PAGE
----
Transformation is a continuous process. 2020 has brought rapid acceleration of social transformation in a shift towards working from home, working remotely and living in the new normal of a global pandemic. Design thinking has also been going through a conceptual transformation in order to adapt to the new needs of organisations, product developers, researchers and consumers. But is human-centred design still equipped to identify and address the increasingly complex and new challenges we face in the new normal? And how can we design for positive impact beyond humans?

Human-centred design has dominated the product and service design industry, but…


An irrigated field with a single tree contrasted to a dry barren field
An irrigated field with a single tree contrasted to a dry barren field
Photo by Ivan Bandura on Unsplash

Wildfires, coral bleaching, plastic pollution and other events are happening at large scales and rates that are increasingly harmful to humans, animals and ecosystems. We live in an era of unprecedented human impact on our surroundings. This is described as the Anthropocene, which is “a new planetary era in which humans have become the dominant force shaping Earth’s bio-geophysical composition and processes.”

Whether it is groundwater depletion, deforestation, carbon emissions, plastic pollutions or nuclear waste, humans have created social systems and structures that have led to unsustainable use of resources and treatment of ecosystems. …


Three people working together to construct the word ‘insights’ written in large letters
Three people working together to construct the word ‘insights’ written in large letters
Working together to create insights. Illustration by Stephen Kung.

Interdisciplinary research brings together different ways of knowing and different ways of articulating that knowledge. By highlighting the entanglement of different actions and disciplinary approaches to research, I want to explore one key question in this article: Is there a better way to bring together and present the knowledge from interdisciplinary research to inform design processes?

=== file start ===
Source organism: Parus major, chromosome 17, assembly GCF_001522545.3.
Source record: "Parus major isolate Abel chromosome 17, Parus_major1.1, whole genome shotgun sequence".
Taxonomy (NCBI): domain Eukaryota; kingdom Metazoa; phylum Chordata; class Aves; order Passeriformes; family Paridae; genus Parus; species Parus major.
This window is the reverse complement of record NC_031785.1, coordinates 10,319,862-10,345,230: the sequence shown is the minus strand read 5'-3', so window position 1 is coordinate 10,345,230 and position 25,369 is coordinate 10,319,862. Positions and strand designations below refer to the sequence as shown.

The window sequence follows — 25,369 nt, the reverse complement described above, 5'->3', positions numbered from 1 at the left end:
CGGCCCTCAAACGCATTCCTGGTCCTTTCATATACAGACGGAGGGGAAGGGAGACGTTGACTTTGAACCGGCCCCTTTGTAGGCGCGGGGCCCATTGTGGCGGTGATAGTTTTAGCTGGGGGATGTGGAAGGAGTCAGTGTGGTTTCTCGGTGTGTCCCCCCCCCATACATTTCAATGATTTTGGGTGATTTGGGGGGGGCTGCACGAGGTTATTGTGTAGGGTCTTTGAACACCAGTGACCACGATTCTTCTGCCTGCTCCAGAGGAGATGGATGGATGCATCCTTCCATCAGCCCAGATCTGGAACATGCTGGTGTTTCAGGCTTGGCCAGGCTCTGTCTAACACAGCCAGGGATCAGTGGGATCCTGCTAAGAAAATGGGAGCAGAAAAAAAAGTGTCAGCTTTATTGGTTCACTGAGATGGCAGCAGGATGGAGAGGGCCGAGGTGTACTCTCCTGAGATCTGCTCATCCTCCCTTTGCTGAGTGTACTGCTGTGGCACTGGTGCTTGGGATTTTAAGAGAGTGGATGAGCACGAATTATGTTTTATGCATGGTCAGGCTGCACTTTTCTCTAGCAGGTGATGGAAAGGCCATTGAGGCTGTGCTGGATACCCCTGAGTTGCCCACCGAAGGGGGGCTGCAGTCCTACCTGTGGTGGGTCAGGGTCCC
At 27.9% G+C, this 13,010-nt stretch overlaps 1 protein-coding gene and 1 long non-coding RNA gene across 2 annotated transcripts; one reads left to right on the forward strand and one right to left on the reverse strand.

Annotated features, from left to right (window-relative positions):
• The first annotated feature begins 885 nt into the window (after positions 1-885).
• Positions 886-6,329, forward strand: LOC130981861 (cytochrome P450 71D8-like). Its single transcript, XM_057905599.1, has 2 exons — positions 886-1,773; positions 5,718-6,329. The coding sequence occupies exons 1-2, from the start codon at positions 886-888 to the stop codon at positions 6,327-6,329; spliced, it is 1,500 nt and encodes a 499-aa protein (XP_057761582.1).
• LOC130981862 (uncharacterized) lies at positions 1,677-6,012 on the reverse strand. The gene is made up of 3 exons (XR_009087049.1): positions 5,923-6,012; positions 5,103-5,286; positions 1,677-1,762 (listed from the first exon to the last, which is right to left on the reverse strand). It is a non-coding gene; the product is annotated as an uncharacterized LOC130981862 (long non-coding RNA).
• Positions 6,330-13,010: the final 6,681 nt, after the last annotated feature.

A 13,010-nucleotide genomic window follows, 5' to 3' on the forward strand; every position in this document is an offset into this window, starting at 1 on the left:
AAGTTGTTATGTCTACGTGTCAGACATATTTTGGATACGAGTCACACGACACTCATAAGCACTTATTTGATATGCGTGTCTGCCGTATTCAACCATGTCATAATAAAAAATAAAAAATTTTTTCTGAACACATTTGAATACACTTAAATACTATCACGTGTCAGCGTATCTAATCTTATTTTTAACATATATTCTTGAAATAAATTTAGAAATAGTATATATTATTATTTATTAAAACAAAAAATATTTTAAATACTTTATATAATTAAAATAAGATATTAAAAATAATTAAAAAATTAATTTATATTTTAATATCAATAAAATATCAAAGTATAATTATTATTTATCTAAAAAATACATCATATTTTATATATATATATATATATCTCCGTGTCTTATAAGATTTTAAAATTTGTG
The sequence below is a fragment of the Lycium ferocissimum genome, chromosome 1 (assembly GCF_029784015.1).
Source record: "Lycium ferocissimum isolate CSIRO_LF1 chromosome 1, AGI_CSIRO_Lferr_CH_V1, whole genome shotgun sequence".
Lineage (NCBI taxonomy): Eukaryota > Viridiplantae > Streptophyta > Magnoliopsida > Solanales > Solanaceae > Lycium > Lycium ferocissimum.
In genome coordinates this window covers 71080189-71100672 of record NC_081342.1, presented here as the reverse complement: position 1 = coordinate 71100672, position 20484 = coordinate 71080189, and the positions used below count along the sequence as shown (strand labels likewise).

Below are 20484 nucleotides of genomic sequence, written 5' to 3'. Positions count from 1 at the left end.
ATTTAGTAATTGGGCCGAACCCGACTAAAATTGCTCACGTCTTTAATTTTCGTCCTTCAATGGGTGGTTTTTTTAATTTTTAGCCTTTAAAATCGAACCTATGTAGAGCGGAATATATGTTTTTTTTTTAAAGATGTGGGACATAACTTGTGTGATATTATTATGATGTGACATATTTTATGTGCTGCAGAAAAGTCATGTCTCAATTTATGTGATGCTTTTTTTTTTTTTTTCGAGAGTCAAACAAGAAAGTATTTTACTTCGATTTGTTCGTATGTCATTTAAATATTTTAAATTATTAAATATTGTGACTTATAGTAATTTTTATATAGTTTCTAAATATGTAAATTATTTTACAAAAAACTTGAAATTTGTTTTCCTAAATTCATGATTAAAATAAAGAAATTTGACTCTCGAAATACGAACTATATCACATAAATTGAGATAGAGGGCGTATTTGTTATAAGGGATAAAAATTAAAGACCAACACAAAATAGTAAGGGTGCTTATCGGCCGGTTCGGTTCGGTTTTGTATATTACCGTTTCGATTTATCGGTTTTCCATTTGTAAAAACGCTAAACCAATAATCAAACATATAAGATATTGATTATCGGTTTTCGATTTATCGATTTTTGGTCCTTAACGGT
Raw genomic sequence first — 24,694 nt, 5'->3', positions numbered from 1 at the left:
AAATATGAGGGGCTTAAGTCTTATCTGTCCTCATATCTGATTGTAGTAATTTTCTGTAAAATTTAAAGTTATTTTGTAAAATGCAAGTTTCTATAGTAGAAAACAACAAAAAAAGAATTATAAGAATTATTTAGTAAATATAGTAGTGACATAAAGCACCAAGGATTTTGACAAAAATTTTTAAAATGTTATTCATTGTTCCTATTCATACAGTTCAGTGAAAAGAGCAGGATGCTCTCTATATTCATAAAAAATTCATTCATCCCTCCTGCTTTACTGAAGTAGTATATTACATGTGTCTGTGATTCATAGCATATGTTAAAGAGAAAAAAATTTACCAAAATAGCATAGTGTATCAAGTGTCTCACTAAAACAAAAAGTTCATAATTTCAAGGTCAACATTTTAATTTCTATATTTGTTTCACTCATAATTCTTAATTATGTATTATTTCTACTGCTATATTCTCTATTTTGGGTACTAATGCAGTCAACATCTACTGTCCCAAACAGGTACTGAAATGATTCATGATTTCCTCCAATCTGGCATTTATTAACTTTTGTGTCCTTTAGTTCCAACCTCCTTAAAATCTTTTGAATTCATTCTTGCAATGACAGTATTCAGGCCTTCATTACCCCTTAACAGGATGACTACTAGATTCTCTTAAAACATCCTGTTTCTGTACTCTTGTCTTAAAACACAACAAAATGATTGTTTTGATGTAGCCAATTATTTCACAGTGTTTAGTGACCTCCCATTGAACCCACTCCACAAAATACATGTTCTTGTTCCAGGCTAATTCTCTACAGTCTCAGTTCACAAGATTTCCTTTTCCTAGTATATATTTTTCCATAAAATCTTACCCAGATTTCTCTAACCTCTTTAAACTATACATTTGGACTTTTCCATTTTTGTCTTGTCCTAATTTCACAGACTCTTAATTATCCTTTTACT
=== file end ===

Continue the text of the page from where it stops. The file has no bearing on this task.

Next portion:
Research is increasingly interdisciplinary in design research, where qualitative and quantitative researchers from the social, behavioural science, data science and beyond bring together different methods, concepts and modes of thinking. …


An illustration of a man walking in giant shoes at home, a metaphor for walking in somebody else’s shoes.
An illustration of a man walking in giant shoes at home, a metaphor for walking in somebody else’s shoes.
Walking in somebody else’s shoes. Illustration by Stephen Kung.

The term empathy is overused and under criticised — it is often intended to mean to understand and/or advocate for customers but holds little conceptual ground if critiqued in the context of thorough social science research. Empathy is less a concept that helps researchers contextualise data — it is more a method of advocacy, than for reflexivity and critical thinking — , and runs the risk of only holding partial truths about interlocutors.

Empathy is considered one step in the design process that may be described as an approach aimed at understanding ‘the user’ and then advocating for their needs…


A simple illustration of a woman with a notebook on a white board, a man walking with a laptop and a woman on a computer.
A simple illustration of a woman with a notebook on a white board, a man walking with a laptop and a woman on a computer.
Illustration by Stephen Kung.

Understanding customers of services and users of products is part of the central narrative of design processes. Too often, infographics tell us that designers ‘advocate for the user’ or that ‘empathy’ is part of the discovery phase of a design process.

But there is very little emphasis on reflexivity as way of thinking to stop and question, even to challenge our own actions as designers and researchers and the impacts they have on the people we design for. …

Thomas Wright

Anthropologist and designer interested in design research, environmental sustainability and social inclusivity. Founder gincostudio.com